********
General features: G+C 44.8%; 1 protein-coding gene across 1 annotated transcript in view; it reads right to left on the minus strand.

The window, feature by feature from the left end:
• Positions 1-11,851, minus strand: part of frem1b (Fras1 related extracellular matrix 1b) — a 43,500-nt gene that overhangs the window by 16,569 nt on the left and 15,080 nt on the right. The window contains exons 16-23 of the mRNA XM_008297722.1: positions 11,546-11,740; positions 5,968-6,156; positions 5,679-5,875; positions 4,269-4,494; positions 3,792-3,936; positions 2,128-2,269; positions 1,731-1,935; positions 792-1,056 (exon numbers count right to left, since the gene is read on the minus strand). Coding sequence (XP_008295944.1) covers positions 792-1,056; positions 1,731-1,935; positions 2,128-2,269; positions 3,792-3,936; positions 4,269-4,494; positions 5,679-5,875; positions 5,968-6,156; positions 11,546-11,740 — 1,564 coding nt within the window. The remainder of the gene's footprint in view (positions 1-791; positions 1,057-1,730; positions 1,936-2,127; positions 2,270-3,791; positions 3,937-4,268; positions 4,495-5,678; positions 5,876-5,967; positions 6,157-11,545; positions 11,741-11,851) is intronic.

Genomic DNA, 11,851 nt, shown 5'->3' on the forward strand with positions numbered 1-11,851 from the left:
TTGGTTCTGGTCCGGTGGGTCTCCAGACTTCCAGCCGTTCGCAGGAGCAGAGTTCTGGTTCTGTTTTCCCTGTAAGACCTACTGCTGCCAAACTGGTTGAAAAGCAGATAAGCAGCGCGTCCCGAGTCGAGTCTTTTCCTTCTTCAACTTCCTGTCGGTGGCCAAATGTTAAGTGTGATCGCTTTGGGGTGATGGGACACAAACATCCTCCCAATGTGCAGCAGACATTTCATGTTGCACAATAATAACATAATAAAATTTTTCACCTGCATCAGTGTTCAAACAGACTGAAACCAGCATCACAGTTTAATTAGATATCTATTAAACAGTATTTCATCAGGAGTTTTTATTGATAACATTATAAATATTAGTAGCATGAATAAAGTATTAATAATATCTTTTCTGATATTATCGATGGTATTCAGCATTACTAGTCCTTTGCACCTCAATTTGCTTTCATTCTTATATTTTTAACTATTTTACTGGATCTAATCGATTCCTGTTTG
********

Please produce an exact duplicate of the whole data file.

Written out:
General features: G+C 44.8%; 1 protein-coding gene across 1 annotated transcript in view; it reads right to left on the minus strand.

The window, feature by feature from the left end:
• Positions 1-11,851, minus strand: part of frem1b (Fras1 related extracellular matrix 1b) — a 43,500-nt gene that overhangs the window by 16,569 nt on the left and 15,080 nt on the right. The window contains exons 16-23 of the mRNA XM_008297722.1: positions 11,546-11,740; positions 5,968-6,156; positions 5,679-5,875; positions 4,269-4,494; positions 3,792-3,936; positions 2,128-2,269; positions 1,731-1,935; positions 792-1,056 (exon numbers count right to left, since the gene is read on the minus strand). Coding sequence (XP_008295944.1) covers positions 792-1,056; positions 1,731-1,935; positions 2,128-2,269; positions 3,792-3,936; positions 4,269-4,494; positions 5,679-5,875; positions 5,968-6,156; positions 11,546-11,740 — 1,564 coding nt within the window. The remainder of the gene's footprint in view (positions 1-791; positions 1,057-1,730; positions 1,936-2,127; positions 2,270-3,791; positions 3,937-4,268; positions 4,495-5,678; positions 5,876-5,967; positions 6,157-11,545; positions 11,741-11,851) is intronic.

Genomic DNA, 11,851 nt, shown 5'->3' on the forward strand with positions numbered 1-11,851 from the left:
TTGGTTCTGGTCCGGTGGGTCTCCAGACTTCCAGCCGTTCGCAGGAGCAGAGTTCTGGTTCTGTTTTCCCTGTAAGACCTACTGCTGCCAAACTGGTTGAAAAGCAGATAAGCAGCGCGTCCCGAGTCGAGTCTTTTCCTTCTTCAACTTCCTGTCGGTGGCCAAATGTTAAGTGTGATCGCTTTGGGGTGATGGGACACAAACATCCTCCCAATGTGCAGCAGACATTTCATGTTGCACAATAATAACATAATAAAATTTTTCACCTGCATCAGTGTTCAAACAGACTGAAACCAGCATCACAGTTTAATTAGATATCTATTAAACAGTATTTCATCAGGAGTTTTTATTGATAACATTATAAATATTAGTAGCATGAATAAAGTATTAATAATATCTTTTCTGATATTATCGATGGTATTCAGCATTACTAGTCCTTTGCACCTCAATTTGCTTTCATTCTTATATTTTTAACTATTTTACTGGATCTAATCGATTCCTGTTTG